I was about to point out how ungrateful he is and that perhaps he ought to think about how tough life is for so many people, but a friend stepped in fast and changed the subject.

The thing is, he wouldn't recognise gratitude if it danced naked on the pub piano.

A lack of gratitude in anyone is very unattractive. It's also boring. So, if ya want to make yourself, and those around you miserable, go ahead, be ungrateful. Its your choice.

In the end though, it's the people who choose gratitude and recognise how lucky they are that will ultimately be happiest. And they're exactly the kind of folk who can start a movement, win people over, get others motivated, generate compassion and action, and help make a positive difference in all sorts of ways.

(Reallygood Thinking: If something isn't how I want it to be, and I have power to do something about it, and it is worthwhile, I recognise I can stop complaining and change it! I'm grateful I have power to change many things whereas lots of people have very few options.)

I'd love to know if you find these ideas helpful, and if you have tips for being grateful and appreciating what blessings you have already.  Hope to see you in the comments.

Your comments:

hunga dunga says:
19/08/2009 00:57:22

Ian, This post is really wonderful and right on. I urged you to visit JimKitzmiller on Twitter.... he posts many things, eloquently stated, on gratitude. In fact you two have very much in common. "Gratitude is recognition of a blessing as a blessing." I try to live each day as kindly as I can. I try to meditate on my blessings and be grateful for them. I am grateful to you for being a kind man and writing on important and profound topics. Phil
haider says:
28/07/2009 18:36:17

Hi Ian, Congratulations on little Zac. I wish you and the family a wonderful life. I came to check out your site from twitter, but couldn't help leaving a comment after reading about the new addition to your family :) Whenever I hear remarks of the "are you disappointed?" variety, I can't help but feel that people are living out scripts written by others. They don't even have the mental capacity to form their own expectations, but simply borrow the expectations and standards society has set. A minor suggestion about connecting with others: I would highly suggest you remove the need to login before leaving a comment. I doubt many people are inclined to go through that procedure. :) All the best, Haider
sheb57 says:
28/07/2009 15:24:54

When my now 24 yr old daughterdecided to leave university after a year of study,(a decision I know was very difficult for her ), a good friend said to me " Oh how disappointing for you"....I couldn`t speak with rage!! I knew she was very unhappy away from home, and was struggling to admit it. I was very proud of her being able to admit it to herself and to others who had all wished her well with gifts and cards when she went away.She blossomed as a result, got a very good job on the strength of her A- levels, and now has the confidence that comes from making a good life choice that was right for her. Good to hear about your lovely family, two healthy, happy boys.......and on another vein if you are still going to Paul`s tweetup/walk in August, look forward to meeting and walking with you . She x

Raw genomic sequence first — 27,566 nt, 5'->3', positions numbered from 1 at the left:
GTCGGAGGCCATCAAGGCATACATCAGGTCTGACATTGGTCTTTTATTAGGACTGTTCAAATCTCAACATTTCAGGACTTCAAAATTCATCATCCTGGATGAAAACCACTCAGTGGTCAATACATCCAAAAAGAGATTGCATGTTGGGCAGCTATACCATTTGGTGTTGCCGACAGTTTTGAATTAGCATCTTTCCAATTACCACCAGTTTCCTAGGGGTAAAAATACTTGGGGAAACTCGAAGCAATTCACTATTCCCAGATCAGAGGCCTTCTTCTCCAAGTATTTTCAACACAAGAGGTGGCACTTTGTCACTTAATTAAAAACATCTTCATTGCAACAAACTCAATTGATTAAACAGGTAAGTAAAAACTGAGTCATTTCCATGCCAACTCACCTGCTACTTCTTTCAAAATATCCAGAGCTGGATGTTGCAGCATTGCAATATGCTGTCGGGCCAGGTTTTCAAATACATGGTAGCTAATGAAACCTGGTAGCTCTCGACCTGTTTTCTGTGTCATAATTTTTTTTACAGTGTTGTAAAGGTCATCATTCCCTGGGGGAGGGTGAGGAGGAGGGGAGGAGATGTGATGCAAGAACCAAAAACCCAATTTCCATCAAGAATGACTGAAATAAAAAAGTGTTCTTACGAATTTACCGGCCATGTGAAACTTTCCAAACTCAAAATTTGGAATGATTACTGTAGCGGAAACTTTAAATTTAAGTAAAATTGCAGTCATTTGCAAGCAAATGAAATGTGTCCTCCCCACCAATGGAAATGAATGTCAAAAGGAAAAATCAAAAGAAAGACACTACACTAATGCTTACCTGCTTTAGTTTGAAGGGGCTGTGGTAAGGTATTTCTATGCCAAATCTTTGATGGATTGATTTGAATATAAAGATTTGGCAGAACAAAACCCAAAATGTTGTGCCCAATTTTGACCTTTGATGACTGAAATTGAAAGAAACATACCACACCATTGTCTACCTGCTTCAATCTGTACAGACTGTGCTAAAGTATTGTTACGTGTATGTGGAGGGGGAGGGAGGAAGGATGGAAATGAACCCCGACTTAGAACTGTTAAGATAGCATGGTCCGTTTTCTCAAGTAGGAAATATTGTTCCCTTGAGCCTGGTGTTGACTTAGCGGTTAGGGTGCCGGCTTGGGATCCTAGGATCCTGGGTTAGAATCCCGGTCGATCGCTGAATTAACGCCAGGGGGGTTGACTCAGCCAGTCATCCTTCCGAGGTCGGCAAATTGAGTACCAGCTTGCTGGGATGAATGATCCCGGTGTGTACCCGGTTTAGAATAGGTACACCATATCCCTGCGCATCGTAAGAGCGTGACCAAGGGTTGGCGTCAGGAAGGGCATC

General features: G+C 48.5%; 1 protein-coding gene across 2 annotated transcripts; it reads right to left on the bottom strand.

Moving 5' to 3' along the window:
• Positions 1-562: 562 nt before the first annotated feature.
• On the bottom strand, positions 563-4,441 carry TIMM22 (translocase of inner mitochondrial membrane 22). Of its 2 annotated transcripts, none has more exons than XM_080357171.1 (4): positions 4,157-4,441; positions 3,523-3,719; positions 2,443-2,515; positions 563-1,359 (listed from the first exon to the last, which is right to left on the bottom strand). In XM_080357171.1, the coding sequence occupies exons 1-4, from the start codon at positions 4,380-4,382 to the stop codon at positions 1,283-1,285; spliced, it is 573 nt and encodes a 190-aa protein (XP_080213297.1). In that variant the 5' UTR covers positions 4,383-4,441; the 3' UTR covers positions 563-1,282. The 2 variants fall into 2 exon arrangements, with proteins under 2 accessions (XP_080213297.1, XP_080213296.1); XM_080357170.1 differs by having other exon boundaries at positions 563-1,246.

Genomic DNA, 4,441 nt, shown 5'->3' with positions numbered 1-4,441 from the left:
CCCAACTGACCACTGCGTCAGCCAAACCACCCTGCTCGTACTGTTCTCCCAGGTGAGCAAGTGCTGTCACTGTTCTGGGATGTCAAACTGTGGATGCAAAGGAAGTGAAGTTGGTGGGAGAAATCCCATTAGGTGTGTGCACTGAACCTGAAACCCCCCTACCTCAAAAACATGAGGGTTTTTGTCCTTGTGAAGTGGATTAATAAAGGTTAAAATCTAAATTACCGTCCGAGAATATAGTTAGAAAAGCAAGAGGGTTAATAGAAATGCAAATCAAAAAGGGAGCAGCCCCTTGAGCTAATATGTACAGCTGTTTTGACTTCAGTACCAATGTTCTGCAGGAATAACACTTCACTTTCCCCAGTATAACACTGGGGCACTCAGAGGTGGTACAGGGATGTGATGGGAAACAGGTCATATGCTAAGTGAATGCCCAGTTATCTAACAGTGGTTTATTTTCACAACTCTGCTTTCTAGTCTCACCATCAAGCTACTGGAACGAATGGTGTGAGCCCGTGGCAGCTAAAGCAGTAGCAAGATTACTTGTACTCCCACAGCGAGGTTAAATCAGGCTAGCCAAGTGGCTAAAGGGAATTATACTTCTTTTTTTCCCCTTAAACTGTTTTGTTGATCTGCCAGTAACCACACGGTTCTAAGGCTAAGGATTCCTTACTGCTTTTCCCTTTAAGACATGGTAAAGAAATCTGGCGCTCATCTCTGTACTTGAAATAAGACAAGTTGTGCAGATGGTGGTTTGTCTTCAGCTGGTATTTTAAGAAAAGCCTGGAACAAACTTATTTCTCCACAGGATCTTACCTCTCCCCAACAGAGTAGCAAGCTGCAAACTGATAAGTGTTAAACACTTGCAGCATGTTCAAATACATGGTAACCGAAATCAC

ginaharris1 says:
28/07/2009 14:52:36

Excellent post, Ian. Congratulations on your new baby! People continually amaze me at what they say. We had 3 children boy, girl, boy. A waitress asked us once, "Why would you have another child? You had the perfect family already!" This was said in front of my children! What is wrong with some people? I personally would rather be around people who are positive and grateful than negative, whiny and complaining! Focusing on the positive is something I always try to do. It makes such a difference! We need to count our blessings, not our problems; THAT is the difference between a content person and one who is miserable. Thanks for such a great post and congratulations on your new baby (AND your 6 year old too!) Have a great day! Gina


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  • Ian AspinLocation: Lancaster Lake District, UK
  • Bio: I’m passionate about my work:TV journalist, producer, presenter, business ideas person. I care about: family, friends, helping people, finding meaning, running